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For years, the Off-Off-Broadway director Richard Maxwell recruited non-actors to move like zombies and deliver their lines in uninflected, emotionless voices. It was a curious gimmick that tried to create tension, at least temporarily, by undercutting the audience’s expectations of what theater was supposed to be, and shocking them into really looking and listening to what was before them. Gold’s approach appears to be similar, but rather than saying the words without inflection, his players underscore every important word, as in that first painful high school encounter with Romeo and Juliet where you underlined every other word in your book to convince yourself you understood what they were talking about.
Another teacher or director might have said instead: “Kids, don’t worry about the meaning. Sing the words rather than say them. Let the sounds and rhythms of the verse take over. You’ll be surprised. The meaning might very well become clear.”
A personal example. When I was 10, I went to a progressive camp where even the youngest kids did Shakespeare. I was charged to deliver Thisbe’s speech when she discovers the dead Pyramus in the comic-skit-within-a-play of A Midsummer’s Night’s Dream.
Asleep, my love?
What, dead, my dove?
O Pyramus, arise!
Speak, speak! Quite dumb?
Dead, dead! Etc.
Not exactly Shakespeare’s most sophisticated speech, but scary for a 10-year-old.
Luckily my counselor said the right thing, and I sang the sounds at the top of my lungs. The words practically told me what to do—grab Pyramus and shake him, then drop his head in terror! The side-by-side stressed accents of “Quite dumb” made the pun brilliantly clear: Pyramus was stupid, silent and dead! The meter told me all that.
A 1936 stage production. “The Play That Electrified Harlem,” also known as “Voodoo Macbeth”, was set in Haiti with a largely amateur all-Black cast. A young Orson Welles adapted and directed. It played to sellout crowds at the Lafayette Theater. Photo WPA Federal Theatre.
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In the name of modernity, how did we get so dumb in all senses of the word? How did we lose our love of language and decide to make everything prosaic? For decades, Marshall McLuhan and others warned us that words were being replaced by images. Emails, texting, TikTok sacrificed eloquence for brevity. Technological and advertising jargon made words flat and predictable, sideswiping our sense of irony. The spare language of contemporary American fiction, the paper-thin characters of popular movies, the predictable jokes of sitcoms, diminishing attention spans—these are just a few of the possible reasons for the demise of language. A production like Mr. Gold’s has the insidious effect of making the audience feel guilty about longing for musicality and elevated diction; it suggests that to be truly politically correct, we have to accept the odd conceit that “real” people are bland and inarticulate.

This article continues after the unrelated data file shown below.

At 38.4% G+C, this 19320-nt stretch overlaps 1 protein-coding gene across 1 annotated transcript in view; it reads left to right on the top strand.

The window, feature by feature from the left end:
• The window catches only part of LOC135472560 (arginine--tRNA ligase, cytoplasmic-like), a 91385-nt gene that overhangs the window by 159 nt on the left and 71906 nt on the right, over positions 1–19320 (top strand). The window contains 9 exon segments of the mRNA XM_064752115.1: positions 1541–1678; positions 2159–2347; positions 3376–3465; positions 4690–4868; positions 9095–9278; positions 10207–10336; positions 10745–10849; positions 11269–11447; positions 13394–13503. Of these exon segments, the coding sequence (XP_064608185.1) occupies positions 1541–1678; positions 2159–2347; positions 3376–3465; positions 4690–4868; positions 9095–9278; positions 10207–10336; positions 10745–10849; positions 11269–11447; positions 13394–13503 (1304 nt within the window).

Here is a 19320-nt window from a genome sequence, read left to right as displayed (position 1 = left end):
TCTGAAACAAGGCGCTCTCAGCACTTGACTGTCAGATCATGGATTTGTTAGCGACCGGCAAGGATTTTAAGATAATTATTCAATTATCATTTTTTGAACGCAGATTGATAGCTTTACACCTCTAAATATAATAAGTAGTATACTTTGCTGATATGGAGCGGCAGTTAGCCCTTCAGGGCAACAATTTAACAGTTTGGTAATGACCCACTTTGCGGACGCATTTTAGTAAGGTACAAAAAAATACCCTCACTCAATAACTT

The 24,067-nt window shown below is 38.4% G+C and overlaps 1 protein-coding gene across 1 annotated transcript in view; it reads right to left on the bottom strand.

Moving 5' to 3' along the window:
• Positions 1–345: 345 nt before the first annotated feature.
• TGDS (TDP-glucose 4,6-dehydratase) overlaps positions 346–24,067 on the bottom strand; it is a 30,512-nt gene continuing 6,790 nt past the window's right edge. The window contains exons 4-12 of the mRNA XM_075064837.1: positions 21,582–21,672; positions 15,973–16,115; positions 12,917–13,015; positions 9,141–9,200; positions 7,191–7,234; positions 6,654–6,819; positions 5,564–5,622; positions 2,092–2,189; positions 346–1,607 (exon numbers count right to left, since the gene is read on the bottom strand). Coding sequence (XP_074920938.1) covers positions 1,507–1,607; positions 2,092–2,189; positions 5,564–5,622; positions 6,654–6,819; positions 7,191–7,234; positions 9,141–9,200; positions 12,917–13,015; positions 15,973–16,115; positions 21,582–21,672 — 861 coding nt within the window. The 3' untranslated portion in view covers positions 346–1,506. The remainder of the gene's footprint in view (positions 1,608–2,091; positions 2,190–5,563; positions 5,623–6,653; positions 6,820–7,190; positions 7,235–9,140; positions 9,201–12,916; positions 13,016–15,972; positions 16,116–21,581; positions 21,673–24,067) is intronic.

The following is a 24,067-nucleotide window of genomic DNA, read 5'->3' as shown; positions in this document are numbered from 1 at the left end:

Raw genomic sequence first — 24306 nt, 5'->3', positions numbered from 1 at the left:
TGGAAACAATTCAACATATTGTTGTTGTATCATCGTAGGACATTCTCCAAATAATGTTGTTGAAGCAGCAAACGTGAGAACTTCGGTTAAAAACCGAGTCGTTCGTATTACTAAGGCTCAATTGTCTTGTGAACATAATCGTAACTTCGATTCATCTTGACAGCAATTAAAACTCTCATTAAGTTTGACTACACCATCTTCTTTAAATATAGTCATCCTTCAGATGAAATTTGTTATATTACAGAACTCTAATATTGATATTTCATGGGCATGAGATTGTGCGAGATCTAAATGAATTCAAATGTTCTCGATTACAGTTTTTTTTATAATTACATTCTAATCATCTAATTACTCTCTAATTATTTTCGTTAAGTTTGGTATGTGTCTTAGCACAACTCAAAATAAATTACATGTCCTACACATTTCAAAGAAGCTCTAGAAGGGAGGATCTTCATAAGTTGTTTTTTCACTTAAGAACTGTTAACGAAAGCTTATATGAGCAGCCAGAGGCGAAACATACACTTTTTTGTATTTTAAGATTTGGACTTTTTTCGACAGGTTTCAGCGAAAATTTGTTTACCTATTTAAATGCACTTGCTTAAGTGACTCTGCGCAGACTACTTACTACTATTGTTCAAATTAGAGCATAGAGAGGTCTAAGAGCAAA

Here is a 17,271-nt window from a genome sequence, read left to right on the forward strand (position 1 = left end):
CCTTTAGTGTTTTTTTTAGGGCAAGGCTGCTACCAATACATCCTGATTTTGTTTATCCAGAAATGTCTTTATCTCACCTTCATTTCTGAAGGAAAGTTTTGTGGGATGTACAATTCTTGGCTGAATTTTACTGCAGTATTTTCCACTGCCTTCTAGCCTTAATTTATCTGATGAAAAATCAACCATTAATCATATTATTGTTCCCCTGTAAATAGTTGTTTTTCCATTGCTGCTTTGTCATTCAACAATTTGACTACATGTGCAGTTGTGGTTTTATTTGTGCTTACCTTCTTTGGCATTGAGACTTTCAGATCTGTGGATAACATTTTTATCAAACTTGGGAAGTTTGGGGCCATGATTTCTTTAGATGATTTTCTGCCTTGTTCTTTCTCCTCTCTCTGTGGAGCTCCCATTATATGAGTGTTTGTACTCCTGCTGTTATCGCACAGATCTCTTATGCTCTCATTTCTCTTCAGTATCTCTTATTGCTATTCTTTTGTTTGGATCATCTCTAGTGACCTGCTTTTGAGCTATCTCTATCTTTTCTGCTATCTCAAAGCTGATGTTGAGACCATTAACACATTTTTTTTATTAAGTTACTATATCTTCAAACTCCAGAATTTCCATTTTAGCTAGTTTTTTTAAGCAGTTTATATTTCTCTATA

But wait! What about Hair’s charming adaptation of Hamlet’s What a piece of work is man? What about hip hop? Language rediscovered! Words adored!
Even if the subject matter of rap music at times seems repetitive and the rhymes audaciously farfetched, language is the clay that hip hop is made of. In its relentlessly iambic rhythms and pounding syncopation, it often sounds like a combination of Cole Porter (“flying up high/with some guy/in the sky/is my i-/dea of nothing to do”) and the very same Bill Shakespeare who had Hamlet’s Polonius offer the hip hop-like insight that a good acting troupe can be “tragical, comical, historical, pastoral, pastoral-comical, historical-pastoral, tragical-historical, tragical-comical-historical-pastoral”—in short, any- and everything the actors are capable of.
Unfortunately, this production of Macbeth isn’t any of these things. On the contrary, it suggests that in 2022 we’ve run out of ideas, fresh ways of looking at classic texts, and that underneath the celebrity and expensive tickets, we’re still high school kids trying in vain to make sense of a dead language. Not a very hopeful view of ourselves—and, despite the communal veggie soup, not a very appetizing one either.
George Blecher writes for The New York Times and for a number of European publications about American politics and culture. This year, he is a fellow at the CUNY Graduate Center’s Writers’ Institute. See georgeblecher.com